There are the compulsive readers, who pick up anything and can’t put it down till it’s finished. There are the impulsive readers, who spot a gorgeous cover or fascinating title and just have to read that book. There are readers who start multiple books at the same time and finish none of them, for them reading often becomes a to-do list. They feel like they have to read something just because it became famous, or got rave reviews, or someone really, really recommended it.
A very successful career woman said, "I like the lack of accountability that fiction allows. If it’s a tragedy I can console myself that it didn’t happen, but if it’s a happy ending I can share in the joy."Perhaps the best answer yet.
A journalist friend says she, "mostly read(s) memoirs now. Because I’m interested in how people make their tiny stories urgent. Their little struggles, personal histories."
While another journalist friend says, "I read books to learn about things that I don’t know. I’ve read three books about black holes. Black holes fascinate me, because well they’re holes and they’re massive. I like books that tell me how much I don’t know. Like compilations of useless knowledge."
Finally, a friend who is now about to become a loose acquaintance says he doesn’t read at all. He considers it a waste of time. "When you’re hungry or sick or homeless, no book is going to help you, books have no utility beyond being burnt for a fire."
My paternal aunt used to have an entire shelf of Urdu digests full of stories written by women. She used to say that these fictional stories had more truth to them than people’s conversations. That people were most honest when they wrote fiction.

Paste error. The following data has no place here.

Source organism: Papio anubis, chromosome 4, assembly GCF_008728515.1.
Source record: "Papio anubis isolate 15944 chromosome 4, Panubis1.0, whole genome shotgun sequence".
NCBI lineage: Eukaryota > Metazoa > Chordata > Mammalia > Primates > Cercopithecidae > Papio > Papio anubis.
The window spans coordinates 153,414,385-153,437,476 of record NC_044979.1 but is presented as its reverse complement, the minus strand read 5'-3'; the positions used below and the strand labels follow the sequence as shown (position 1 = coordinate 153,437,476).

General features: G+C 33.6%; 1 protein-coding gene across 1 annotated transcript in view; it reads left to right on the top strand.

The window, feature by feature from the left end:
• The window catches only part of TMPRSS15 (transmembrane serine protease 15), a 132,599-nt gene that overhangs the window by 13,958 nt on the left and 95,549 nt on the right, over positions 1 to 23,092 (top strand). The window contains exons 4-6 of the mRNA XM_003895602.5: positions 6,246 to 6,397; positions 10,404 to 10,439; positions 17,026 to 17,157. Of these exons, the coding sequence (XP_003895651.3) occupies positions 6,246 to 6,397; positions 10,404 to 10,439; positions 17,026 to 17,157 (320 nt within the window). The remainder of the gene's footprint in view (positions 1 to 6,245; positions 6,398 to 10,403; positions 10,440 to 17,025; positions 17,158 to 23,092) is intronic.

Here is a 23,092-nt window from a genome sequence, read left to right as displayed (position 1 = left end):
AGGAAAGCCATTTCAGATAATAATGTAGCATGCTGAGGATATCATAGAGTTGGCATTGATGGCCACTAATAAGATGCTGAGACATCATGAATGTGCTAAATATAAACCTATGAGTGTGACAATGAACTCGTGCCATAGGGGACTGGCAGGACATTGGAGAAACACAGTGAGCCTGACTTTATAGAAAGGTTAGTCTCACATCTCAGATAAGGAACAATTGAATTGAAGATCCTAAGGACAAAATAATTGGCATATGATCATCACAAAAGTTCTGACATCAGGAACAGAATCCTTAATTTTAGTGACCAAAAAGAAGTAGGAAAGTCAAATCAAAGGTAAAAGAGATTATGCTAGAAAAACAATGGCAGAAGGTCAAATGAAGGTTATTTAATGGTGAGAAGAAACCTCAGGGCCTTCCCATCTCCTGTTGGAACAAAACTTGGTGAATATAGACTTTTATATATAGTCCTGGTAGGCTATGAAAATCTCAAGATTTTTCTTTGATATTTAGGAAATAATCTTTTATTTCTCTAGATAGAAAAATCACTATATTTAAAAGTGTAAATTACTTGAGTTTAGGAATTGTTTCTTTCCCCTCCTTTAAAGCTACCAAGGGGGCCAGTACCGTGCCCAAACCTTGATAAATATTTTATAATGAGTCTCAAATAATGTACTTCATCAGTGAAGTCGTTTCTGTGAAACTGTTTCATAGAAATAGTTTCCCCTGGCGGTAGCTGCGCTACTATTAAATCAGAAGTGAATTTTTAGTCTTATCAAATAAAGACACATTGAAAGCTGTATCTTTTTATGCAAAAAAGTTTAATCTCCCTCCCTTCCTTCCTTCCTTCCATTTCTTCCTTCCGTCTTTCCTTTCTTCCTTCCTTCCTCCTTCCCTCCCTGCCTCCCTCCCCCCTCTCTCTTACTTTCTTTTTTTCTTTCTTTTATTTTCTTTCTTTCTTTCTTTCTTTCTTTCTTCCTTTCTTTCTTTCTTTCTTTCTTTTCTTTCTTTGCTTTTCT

My own father’s bookshelf is full of biographies. Hitler, Napoleon, Rasputin, Jinnah, Nehru, Benazir Bhutto; interspersed with books on the Mughal period, ancient Rome and the Islamic conquests of the near east. He likes to read about history and the people who shape it, because he fancies himself a little bit of a shaper too, in his own world. He came from a small village in Jhelum to make a life in urban Lahore, for himself and for his extended family.
I’d often seen the clerk at my local pizza place reading one Urdu novella or the other, a whole stack of them tucked away behind the counter. So I asked him one day why he read, when the place had a television that was always on. He said these stories took him to foreign and far-away lands, where he would probably never make it himself. They had bungalows and palaces he would never live in. Cars he would never drive, and adventures he would never have.
At the hospitals and clinics I frequent due to a genetic predisposition towards emergency wards, I sometimes see nurses burrowing their noses in similar books and digests. It shuts out all the sickly noise around them, one explained, the only possible escape when on duty.
The utility store owner down the street reads the tales of mostly fictional valour by Naseem Hijazi, because he wants to know of times when Islamic kingdoms ruled the world. Which are only to be found in books. His son, who sometimes delegated for his father, reads digests full of ghost stories, because he believes they are real. He believes in the world of Djinns.
All of which brings me to one important question: Why do I read? Well, there’s never any one reason. Sometimes it’s boredom, sometimes it’s a lust for words. I consider books to be a conversation between the reader and the writer, the writer often being long dead. It’s my own way to time travel I suppose. I read a lot of fiction from centuries past, to find out how those people talked and lived. Sure, through fictional characters, but penned by people who were astute observers of the world around them.